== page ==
“Currently, what we’re seeing is a 25 to 30 percent increase,” said Judy Hickman, Haywood County’s tax assessor.
Hickman’s statement, delivered to Haywood commissioners during a March 1 meeting, comes with all sorts of caveats.
Right now, the county is in the final phase of the revaluation process and will conduct edits and a review of the data before property owners begin to receive their new valuations by mail, near the end of March or beginning of April. The 25 to 30 percent figure she cited will of course vary by property, with all manner of considerations affecting a property owner’s final number.
Some neighborhoods will increase by 40 or 50 percent over values that were last set for January 2017, according to Hickman.
“For 2020 alone we had 1,800-plus valid sales that we looked at,” she said, calling the data “substantial evidence” for rising property values in the county.
The new assessed values will take effect on Jan. 1, 2022 and will affect the county’s budgeting process at that time without really playing into the county’s current process for building a new budget, which will take effect on July 1 of this year and run through June 30, 2022.
Property valuation is but one factor that determines the actual tax bill property owners will have to pay starting next year, but it’s not an outright guarantee that the tax bills of property owners will go up.
For example, if a property in Haywood County is currently valued at $100,000 and taxed at the current rate of 58.5 cents per $100 in valuation, the tax bill would be $585 for the year. If the new valuation puts the property at $130,000 it would incur a tax bill of $760.50 at the same 58.5-cent tax rate.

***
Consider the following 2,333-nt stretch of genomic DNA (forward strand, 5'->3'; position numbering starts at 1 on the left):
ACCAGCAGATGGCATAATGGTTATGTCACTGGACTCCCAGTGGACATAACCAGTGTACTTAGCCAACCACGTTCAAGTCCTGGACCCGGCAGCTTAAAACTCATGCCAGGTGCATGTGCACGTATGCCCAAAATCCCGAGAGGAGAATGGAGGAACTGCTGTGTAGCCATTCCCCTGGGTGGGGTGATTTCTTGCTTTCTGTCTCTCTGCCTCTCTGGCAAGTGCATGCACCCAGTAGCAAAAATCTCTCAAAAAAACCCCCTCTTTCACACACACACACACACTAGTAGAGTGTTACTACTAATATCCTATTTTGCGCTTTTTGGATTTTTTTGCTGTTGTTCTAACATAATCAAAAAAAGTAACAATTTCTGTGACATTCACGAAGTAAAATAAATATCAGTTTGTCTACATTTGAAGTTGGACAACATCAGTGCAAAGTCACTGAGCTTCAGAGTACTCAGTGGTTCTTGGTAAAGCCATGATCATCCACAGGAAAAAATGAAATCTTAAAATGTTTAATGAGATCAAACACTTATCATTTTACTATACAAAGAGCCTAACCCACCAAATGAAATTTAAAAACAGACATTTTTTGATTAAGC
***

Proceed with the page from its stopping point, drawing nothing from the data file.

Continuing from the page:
That would theoretically flood Haywood County’s coffers with excess revenue above and beyond that which is needed to maintain the county’s current operations — salaries, rents, debt payments, equipment and the like.
At that point, commissioners could, in crafting the fiscal year 2022-23 budget, make one of several decisions.
Keeping the tax rate — that 58.5 cents per $100 figure — the same after the new values hit would generate a huge increase in revenue, roughly 30 percent, and allow for more spending on needed projects.
Lowering the tax rate to a revenue-neutral level would offset the valuation increase and keep the tax bills of property owners the same while generating essentially the same amount of revenue as the county currently receives. Using the previous example, if that $100,000 property sees an increase of 30 percent in value, a corresponding 30 percent cut in the tax rate — down to maybe 41 cents per $100 — would keep everything basically the same as it is now.
A third route would end up with commissioners basically splitting the difference with taxpayers, perhaps reducing the tax rate by a few cents so as to still end up with slightly more revenue than in recent years due to slight increases in property tax bills.
Which route they take will be a political decision that will result in County Manager Bryant Morehead being directed to craft a larger, smaller or similar 2022-23 budget than the 2021-22 budget that will be adopted this year.
During the meeting, commission Chairman Kevin Ensley said that the tax rate will definitely move in a downward direction.
“I’m always committed to being revenue-neutral, as much as we can,” Ensley said after the meeting. “I think Bryant [Morehead] mentioned we might need a penny or two for the jail. I think I foresee a lot of people shocked by values, but just because your value goes up doesn’t necessarily mean your taxes will.”
Once valuations are mailed out, they will also outline a multi-level appeals process for those who think their values aren’t accurate. For more information on the upcoming revaluation, visit www.haywoodcountync.gov/273/Tax-Assessment-DepartmentTax-Assessment-Department.